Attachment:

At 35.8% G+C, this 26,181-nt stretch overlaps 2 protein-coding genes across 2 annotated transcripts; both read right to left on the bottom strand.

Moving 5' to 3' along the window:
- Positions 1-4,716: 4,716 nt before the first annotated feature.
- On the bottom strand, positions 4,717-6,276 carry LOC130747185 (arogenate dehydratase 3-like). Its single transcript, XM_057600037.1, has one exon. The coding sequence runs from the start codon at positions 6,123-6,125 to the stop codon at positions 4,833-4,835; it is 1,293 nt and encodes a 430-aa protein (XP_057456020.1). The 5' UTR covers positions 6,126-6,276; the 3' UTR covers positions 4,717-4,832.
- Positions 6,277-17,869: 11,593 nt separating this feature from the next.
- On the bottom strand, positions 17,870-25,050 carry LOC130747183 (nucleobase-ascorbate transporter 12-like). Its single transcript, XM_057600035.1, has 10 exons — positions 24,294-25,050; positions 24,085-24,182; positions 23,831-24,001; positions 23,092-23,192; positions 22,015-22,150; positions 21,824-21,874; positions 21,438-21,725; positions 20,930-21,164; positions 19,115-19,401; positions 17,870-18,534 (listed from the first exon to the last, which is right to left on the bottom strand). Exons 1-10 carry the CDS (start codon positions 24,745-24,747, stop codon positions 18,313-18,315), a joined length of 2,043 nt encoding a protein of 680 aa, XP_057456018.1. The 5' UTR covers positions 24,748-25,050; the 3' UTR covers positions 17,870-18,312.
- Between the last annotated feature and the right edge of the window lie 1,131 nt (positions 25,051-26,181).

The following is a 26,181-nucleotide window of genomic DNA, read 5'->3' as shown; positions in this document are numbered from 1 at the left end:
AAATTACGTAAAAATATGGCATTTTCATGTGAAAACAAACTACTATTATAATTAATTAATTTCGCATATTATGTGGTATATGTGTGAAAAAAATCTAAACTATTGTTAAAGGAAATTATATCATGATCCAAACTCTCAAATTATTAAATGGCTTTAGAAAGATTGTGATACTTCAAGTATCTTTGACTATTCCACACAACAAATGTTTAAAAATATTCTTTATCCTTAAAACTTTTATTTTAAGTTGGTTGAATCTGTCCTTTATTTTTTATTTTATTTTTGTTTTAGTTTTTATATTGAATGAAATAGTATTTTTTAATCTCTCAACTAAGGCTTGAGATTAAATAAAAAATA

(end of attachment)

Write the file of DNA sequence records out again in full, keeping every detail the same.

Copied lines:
At 35.8% G+C, this 26,181-nt stretch overlaps 2 protein-coding genes across 2 annotated transcripts; both read right to left on the bottom strand.

Moving 5' to 3' along the window:
- Positions 1-4,716: 4,716 nt before the first annotated feature.
- On the bottom strand, positions 4,717-6,276 carry LOC130747185 (arogenate dehydratase 3-like). Its single transcript, XM_057600037.1, has one exon. The coding sequence runs from the start codon at positions 6,123-6,125 to the stop codon at positions 4,833-4,835; it is 1,293 nt and encodes a 430-aa protein (XP_057456020.1). The 5' UTR covers positions 6,126-6,276; the 3' UTR covers positions 4,717-4,832.
- Positions 6,277-17,869: 11,593 nt separating this feature from the next.
- On the bottom strand, positions 17,870-25,050 carry LOC130747183 (nucleobase-ascorbate transporter 12-like). Its single transcript, XM_057600035.1, has 10 exons — positions 24,294-25,050; positions 24,085-24,182; positions 23,831-24,001; positions 23,092-23,192; positions 22,015-22,150; positions 21,824-21,874; positions 21,438-21,725; positions 20,930-21,164; positions 19,115-19,401; positions 17,870-18,534 (listed from the first exon to the last, which is right to left on the bottom strand). Exons 1-10 carry the CDS (start codon positions 24,745-24,747, stop codon positions 18,313-18,315), a joined length of 2,043 nt encoding a protein of 680 aa, XP_057456018.1. The 5' UTR covers positions 24,748-25,050; the 3' UTR covers positions 17,870-18,312.
- Between the last annotated feature and the right edge of the window lie 1,131 nt (positions 25,051-26,181).

The following is a 26,181-nucleotide window of genomic DNA, read 5'->3' as shown; positions in this document are numbered from 1 at the left end:
AAATTACGTAAAAATATGGCATTTTCATGTGAAAACAAACTACTATTATAATTAATTAATTTCGCATATTATGTGGTATATGTGTGAAAAAAATCTAAACTATTGTTAAAGGAAATTATATCATGATCCAAACTCTCAAATTATTAAATGGCTTTAGAAAGATTGTGATACTTCAAGTATCTTTGACTATTCCACACAACAAATGTTTAAAAATATTCTTTATCCTTAAAACTTTTATTTTAAGTTGGTTGAATCTGTCCTTTATTTTTTATTTTATTTTTGTTTTAGTTTTTATATTGAATGAAATAGTATTTTTTAATCTCTCAACTAAGGCTTGAGATTAAATAAAAAATA